And if a Black student raises their hand and asks why white people hated blacks so much that they enslaved them and beat them and raped them and even killed them - all legally according to their rights as property owners in many states - am I suppose to discuss that or back off stating that I am not allowed to give my opinion and leave that student hanging in a moral emptiness?
    "Moral emptiness"? Your job is not and never was about teaching children what YOU think is moral. You should tell them the facts. Like the fact that at the time many white people did not consider blacks as being fully human. You also tell them that some believed differently but due to the times they often conformed to societal whims in order to be considered important enough to have a say in matters. Those are backed up by facts. Leave the emotional drivel that you want to spout to yourself. Particularly since beyond what I have mentioned and maybe a couple of other factual points you have no idea why "white people hated blacks so much". Anything that you said that was of your own belief could negatively affect those children. Let them make up their own mind or seek emotional answers from their parents or other family members. Do not impose your own personal beliefs.

    Facts are just that. Facts. Points of information which are true and not in dispute.

    Quote Originally Posted by haymarket View Post
    Tell me please from your lofty position above it all.
    Not trying to be condescending huh? What I want from teachers is what all good parents want from teachers. They want teachers to give the facts and for the child to come to them, the parents, for the emotional and subjective questions. So if my position is so "lofty" then I guess I'm in good company.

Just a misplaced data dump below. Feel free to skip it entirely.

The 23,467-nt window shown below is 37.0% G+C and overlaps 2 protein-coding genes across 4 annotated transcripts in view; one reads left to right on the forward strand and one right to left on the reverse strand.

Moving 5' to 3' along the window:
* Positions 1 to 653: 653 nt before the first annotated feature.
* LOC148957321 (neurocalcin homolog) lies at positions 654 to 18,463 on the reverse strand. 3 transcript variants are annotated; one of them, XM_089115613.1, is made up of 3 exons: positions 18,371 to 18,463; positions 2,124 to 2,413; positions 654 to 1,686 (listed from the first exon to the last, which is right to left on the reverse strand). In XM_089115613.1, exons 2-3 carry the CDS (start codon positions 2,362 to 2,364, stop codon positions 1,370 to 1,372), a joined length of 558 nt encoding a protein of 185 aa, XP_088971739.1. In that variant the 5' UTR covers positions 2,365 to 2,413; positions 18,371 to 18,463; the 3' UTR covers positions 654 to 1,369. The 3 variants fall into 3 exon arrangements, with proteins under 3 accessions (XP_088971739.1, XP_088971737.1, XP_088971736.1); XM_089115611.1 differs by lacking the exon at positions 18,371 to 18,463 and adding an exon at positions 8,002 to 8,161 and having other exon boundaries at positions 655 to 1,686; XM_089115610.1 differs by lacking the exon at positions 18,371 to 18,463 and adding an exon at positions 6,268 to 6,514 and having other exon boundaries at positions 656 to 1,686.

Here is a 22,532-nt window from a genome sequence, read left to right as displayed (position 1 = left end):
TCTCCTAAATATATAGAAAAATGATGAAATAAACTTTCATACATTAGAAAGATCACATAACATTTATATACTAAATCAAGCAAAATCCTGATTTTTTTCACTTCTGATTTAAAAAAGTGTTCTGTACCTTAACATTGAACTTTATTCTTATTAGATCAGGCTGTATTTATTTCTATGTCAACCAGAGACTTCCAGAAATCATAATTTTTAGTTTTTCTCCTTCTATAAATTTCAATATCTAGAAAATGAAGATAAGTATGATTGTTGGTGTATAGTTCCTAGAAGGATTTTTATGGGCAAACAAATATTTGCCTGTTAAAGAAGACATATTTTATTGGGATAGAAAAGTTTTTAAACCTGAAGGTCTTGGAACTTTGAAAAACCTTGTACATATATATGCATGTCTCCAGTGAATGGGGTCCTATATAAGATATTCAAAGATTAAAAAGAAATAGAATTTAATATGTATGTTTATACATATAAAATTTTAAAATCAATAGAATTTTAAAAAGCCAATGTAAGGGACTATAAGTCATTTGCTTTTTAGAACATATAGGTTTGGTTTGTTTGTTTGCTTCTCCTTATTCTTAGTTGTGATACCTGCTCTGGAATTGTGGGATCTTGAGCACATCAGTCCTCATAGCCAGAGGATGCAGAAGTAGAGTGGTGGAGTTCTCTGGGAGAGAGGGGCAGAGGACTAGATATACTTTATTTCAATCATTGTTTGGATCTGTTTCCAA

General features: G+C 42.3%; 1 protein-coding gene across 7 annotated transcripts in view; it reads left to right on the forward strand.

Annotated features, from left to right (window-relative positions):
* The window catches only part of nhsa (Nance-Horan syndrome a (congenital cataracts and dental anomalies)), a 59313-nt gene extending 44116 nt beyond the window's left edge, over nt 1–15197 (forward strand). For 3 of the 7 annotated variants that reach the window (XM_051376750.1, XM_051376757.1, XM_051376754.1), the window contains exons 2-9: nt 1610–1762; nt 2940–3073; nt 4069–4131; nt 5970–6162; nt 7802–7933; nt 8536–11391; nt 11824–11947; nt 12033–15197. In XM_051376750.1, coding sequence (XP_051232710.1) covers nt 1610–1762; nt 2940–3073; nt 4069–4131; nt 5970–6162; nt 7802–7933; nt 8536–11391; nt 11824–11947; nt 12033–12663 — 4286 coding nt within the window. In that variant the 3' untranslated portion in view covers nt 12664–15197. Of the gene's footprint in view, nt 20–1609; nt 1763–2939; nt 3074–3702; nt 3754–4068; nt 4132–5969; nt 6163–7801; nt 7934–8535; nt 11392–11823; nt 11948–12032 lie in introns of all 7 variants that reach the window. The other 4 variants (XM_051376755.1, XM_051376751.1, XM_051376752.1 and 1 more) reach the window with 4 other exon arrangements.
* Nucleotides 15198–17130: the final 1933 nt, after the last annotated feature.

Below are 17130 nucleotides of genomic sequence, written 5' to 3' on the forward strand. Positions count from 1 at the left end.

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    Re: Freedom of Speech in schools.

    Quote Originally Posted by Kal'Stang View Post
    As it is a fact that Jefferson owned slaves there is nothing wrong with telling them so.



    "Moral emptiness"? Your job is not and never was about teaching children what YOU think is moral. You should tell them the facts. Like the fact that at the time many white people did not consider blacks as being fully human. You also tell them that some believed differently but due to the times they often conformed to societal whims in order to be considered important enough to have a say in matters. Those are backed up by facts. Leave the emotional drivel that you want to spout to yourself. Particularly since beyond what I have mentioned and maybe a couple of other factual points you have no idea why "white people hated blacks so much". Anything that you said that was of your own belief could negatively affect those children. Let them make up their own mind or seek emotional answers from their parents or other family members. Do not impose your own personal beliefs.